# "Insensitive" CNF/DNF SAT always satisfying same number of clauses

I came across this paper, which mentions an interesting variation on SAT:

We call a CNF formula F insensitive if every total assignment α satisfies the same number of clauses of F.

I hadn't come across this before. You can easily define the same property for DNF formulae as well.

Which brings me to the following question:

Given either a DNF or CNF formula, how hard is it to tell if the formula is insensitive?

It is clear that the decision problem "is this formula insensitive?" for both DNF and CNF is in co-NP, because two assignments satisfying different numbers of clauses serve as a "no" certificate. Its complement, which is "is this formula sensitive?" is in NP. But are these problems complete in their respective classes?

I suspect the answer is "yes," because most variants of SAT turn out to be NP-complete. But I don't know how to prove this, and I cannot find any information on "insensitive" formulas outside of this paper. Does any info on this exist?

• Wow, deafening silence on this question. I don't have an answer but my intuition (maybe wrongly) tells me that insensitivity isn't NP-hard to decide. The problem feels like graph isomorphism in that almost all instances are trivially easy to decide and the problem only gets hard when there are lots of symmetries present in the instance. Jul 8, 2017 at 5:22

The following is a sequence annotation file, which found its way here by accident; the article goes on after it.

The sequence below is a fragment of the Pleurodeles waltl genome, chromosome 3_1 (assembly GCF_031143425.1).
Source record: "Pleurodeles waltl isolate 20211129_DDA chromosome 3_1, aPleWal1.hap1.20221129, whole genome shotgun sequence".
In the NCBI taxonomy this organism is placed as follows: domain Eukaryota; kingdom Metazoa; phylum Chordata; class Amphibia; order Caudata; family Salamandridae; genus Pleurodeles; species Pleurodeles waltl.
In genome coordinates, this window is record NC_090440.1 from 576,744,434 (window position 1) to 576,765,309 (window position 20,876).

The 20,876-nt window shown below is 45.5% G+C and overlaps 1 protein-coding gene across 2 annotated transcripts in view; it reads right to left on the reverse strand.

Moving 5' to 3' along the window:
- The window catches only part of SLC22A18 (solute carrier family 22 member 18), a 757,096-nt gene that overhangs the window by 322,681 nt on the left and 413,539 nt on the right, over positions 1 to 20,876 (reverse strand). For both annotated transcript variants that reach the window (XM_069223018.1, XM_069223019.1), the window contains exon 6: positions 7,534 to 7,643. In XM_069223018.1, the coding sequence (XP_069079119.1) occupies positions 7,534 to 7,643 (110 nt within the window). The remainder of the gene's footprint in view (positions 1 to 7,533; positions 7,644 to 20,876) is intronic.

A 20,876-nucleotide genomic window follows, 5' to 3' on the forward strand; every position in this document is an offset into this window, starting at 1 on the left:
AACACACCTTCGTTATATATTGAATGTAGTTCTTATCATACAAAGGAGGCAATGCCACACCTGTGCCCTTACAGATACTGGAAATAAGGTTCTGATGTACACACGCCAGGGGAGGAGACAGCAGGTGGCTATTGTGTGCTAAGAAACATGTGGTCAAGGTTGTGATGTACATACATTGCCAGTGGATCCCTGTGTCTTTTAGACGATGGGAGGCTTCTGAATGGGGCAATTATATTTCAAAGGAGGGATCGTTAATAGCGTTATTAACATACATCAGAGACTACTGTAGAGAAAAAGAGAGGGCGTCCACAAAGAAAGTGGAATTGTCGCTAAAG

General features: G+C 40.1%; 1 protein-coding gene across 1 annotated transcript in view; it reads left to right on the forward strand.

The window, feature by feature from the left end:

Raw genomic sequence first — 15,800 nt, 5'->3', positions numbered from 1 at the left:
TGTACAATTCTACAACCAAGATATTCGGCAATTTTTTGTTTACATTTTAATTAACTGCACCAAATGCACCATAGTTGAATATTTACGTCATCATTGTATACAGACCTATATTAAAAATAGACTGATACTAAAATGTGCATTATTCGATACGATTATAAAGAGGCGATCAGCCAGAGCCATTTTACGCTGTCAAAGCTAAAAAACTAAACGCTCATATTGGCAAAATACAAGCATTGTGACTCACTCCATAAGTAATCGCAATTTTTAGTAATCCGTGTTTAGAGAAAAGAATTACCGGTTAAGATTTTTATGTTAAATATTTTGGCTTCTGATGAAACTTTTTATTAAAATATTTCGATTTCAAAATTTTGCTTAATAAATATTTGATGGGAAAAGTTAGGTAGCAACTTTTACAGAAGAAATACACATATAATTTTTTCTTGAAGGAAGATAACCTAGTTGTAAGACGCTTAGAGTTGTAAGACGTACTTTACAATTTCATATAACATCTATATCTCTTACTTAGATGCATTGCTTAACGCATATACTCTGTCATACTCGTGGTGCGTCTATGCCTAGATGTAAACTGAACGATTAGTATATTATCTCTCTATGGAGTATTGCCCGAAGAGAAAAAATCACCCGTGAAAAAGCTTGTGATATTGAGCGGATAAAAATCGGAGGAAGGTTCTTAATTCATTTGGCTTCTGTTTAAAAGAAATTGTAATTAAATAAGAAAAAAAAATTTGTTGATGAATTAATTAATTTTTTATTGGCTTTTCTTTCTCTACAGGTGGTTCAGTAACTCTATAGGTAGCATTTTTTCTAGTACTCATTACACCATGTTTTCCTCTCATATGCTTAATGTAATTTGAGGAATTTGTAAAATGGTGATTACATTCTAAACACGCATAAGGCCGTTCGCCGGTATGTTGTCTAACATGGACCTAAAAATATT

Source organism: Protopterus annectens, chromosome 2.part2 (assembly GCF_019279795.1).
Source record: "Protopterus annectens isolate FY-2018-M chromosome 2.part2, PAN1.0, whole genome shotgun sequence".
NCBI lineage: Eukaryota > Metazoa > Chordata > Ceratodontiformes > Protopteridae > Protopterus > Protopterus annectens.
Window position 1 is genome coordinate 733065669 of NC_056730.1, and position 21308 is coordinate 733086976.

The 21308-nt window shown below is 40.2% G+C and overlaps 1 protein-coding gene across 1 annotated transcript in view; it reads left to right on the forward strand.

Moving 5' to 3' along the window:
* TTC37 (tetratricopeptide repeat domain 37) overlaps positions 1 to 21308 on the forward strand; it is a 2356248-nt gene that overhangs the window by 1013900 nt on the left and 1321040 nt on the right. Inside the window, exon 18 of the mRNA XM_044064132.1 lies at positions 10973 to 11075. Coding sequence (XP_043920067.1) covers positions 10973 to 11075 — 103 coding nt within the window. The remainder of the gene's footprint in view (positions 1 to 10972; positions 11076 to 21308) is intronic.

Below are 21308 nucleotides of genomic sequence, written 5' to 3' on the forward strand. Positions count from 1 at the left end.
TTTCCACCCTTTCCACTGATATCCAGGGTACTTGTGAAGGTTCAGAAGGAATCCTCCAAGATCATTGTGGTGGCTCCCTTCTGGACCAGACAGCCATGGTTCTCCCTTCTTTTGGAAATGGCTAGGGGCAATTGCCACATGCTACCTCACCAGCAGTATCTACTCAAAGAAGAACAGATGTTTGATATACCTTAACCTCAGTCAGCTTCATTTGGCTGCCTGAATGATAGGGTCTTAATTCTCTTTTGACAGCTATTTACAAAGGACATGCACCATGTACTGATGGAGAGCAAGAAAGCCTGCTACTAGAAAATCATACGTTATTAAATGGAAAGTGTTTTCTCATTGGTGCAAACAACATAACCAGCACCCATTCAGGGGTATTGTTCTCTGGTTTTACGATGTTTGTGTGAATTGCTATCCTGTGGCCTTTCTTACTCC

Consider a DNF $$C_1 \lor \cdots \lor C_m$$.
For any clause $$C_i$$, we can compute the probability that a random assignment satisfies $$C_i$$: it is 0 if $$C_i$$ contains both a variable and its negation, and otherwise it is $$2^{-|C_i|}$$, where $$|C_i|$$ is the number of literals in $$C_i$$.
For any two clauses $$C_i,C_j$$, we can compute the probability that a random assignment satisfies both $$C_i$$ and $$C_j$$: it is just the probability that a random assignment satisfies $$C_i \land C_j$$.
Given this data, it is routine to compute the variance of the number of satisfied clauses under a random assignment. The DNF is insensitive iff the variance is zero. The corresponding algorithm runs in polynomial time, and so the problem is in $$\mathsf{P}$$.